Category Archives: learning styles

Barriers to blended/hybrid/mixed-mode/distributed learning.

Blended learning, instruction, styles, systems?

I recently stumbled onto a new term to be used interchangeably with blended or hybrid learning: mixed-mode learning (or distributed learning). More educational buzz words, yay! However, when I first saw the term “mixed-mode”, I thought: that sounds a lot like “modes of instruction”. Although I’ve read about modes of instruction for blended classrooms (and, in practice, plan to center these modes around student needs), I failed to specifically connect student modes of learning to student learning styles. I alluded to this association last week, but I just wasn’t full grasping it. Modes of learning are just students’ different preferred means/styles to learn, made possible through different modes of instruction, but these modes of instruction are not necessarily instructional strategies. But these modes of instruction can be made possible through the use of a LMS (or VLE… or CMS) or what I could call blended systems/environments. Most of which make use of certain instructional strategies.


A “Frustrated with Definitions” Activity
If you’re confused at all, here’s a fill-in-the-blank activity. I put hints for help and I’ll give you a word bank.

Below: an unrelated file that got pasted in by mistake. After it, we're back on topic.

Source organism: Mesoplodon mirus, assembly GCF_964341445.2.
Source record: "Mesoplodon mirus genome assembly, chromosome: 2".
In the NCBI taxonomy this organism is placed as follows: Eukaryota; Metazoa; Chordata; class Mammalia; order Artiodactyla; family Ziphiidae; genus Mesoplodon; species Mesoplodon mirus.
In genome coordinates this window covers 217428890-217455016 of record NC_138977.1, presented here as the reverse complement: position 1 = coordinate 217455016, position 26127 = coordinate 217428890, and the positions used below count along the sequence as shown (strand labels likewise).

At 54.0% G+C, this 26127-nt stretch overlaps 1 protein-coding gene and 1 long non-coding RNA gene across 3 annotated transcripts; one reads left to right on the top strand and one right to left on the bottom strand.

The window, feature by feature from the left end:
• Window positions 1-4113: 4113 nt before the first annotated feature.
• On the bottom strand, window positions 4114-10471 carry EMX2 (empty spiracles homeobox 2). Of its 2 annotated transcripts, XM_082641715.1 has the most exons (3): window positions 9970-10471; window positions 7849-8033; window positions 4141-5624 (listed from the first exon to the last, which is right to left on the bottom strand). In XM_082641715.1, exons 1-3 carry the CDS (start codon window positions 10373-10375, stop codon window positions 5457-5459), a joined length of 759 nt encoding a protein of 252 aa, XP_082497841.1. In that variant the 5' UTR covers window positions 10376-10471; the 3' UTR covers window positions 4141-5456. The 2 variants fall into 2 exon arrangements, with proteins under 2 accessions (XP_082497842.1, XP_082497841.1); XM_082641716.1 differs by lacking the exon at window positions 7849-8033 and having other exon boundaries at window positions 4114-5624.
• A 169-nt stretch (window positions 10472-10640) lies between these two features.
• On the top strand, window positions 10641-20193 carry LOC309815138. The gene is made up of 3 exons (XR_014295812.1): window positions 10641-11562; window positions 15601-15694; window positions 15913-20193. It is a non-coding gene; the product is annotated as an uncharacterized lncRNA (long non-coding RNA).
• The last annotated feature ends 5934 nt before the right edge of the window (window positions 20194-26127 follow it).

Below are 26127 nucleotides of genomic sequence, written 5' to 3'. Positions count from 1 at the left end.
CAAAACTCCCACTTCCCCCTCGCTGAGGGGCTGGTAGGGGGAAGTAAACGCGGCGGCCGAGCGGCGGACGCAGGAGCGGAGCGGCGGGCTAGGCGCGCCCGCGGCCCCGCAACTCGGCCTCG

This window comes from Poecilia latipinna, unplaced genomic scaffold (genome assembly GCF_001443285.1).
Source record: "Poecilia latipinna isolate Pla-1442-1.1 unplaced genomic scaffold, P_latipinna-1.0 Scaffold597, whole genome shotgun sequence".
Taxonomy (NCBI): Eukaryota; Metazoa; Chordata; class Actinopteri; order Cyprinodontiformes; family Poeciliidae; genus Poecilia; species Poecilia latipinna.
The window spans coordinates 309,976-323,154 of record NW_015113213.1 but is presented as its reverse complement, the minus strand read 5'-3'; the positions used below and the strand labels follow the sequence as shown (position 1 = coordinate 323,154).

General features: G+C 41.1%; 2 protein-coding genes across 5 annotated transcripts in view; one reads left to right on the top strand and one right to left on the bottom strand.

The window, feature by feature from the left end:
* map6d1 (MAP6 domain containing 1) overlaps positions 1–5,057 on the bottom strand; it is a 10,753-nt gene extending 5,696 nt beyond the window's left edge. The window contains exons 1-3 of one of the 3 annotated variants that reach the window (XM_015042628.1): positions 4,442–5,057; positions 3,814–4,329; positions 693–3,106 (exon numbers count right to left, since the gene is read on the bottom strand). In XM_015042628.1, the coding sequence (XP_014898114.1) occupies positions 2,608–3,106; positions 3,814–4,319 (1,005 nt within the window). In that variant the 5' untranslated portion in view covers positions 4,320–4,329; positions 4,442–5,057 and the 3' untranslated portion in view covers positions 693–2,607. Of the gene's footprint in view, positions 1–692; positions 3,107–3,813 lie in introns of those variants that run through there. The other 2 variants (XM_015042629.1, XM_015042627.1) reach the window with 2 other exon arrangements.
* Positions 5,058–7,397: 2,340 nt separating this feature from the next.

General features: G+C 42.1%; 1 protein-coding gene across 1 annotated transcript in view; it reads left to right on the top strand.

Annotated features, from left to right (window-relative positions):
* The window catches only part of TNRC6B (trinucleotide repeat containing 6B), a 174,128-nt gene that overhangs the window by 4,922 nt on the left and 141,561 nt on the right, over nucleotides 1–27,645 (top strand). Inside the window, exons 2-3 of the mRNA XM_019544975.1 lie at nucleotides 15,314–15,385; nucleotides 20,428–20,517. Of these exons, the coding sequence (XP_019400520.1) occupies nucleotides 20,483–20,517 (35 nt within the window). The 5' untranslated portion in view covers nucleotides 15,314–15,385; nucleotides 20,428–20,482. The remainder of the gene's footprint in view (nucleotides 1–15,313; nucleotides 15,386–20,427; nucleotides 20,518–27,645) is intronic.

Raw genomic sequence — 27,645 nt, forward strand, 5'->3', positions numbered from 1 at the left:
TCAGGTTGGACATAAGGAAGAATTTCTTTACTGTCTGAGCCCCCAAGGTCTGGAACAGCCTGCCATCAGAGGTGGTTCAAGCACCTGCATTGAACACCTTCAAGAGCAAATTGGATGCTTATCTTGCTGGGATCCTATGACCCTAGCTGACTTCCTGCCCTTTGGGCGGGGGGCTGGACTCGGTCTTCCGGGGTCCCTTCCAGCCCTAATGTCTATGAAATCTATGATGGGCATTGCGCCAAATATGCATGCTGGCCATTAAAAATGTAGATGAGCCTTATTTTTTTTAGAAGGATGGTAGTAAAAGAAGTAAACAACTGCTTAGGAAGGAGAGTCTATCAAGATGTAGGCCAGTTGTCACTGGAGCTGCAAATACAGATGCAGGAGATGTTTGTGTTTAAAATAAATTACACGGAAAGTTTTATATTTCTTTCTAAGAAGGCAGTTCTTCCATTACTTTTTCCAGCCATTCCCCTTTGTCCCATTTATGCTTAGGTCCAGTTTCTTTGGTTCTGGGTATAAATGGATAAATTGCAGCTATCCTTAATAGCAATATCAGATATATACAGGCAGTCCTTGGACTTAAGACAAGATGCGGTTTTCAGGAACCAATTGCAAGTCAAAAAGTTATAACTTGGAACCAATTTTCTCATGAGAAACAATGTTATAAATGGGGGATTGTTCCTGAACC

_________ _______ (use any of four different terms that mean the same thing) is a mixture of _____ __ __________ combining elements from a ____________ ____________ and a(n) __________ ____________ (compare an old classroom with a “new” classroom), one of which borrows pedagogy from a __________ ___________ model, where the delivery of lecture and homework are reversed. This  can help account for different ____________ _________ (use either of two terms that pertain to diversity of learners). Using different __________ ___________ (or _______ ___ _________) is considered easier in a _________ _______ (use any of four different terms that mean the same thing, but use the same one as above to avoid confusion) because it allows for _________-______ ________ (or _______-________ _________), especially when utilizing a  ___ (use any of three different terms that all basically mean: an online program that facilitates instruction and information distribution). Students may then create artifacts for ____________ of their learning (the words aren’t necessarily the same, but both can be applied).

Word bank: distributed learning, mixed-mode learning, hybrid learning, blended learning, traditional classroom, flipped classroom, online classroom, modes of instruction, instructional strategies, modes of learning, student needs, learning styles, inquiry-based learning, self-directed learning, project-based learning, CMS, VLE, LMS, assessment, evaluation


Does it make sense?

Bear with me.

If the mode of learning targeted was reading using a reading assignment as the mode of instruction, and the content was specifically fact-based, I would argue that would also be direct instruction (learning style). However, a reading that poses questions to the reader or connects the reading to other resources to further extend learning, could potentially be indirect instruction but the mode of learning (and by extension, mode of instruction) was still reading.

Still not sure? Below is a video that highlights what exactly blended learning involves, including how it looks different from classroom to classroom.

So what’s the point of clarifying blended learning; subsequently and seemingly trying to confuse you?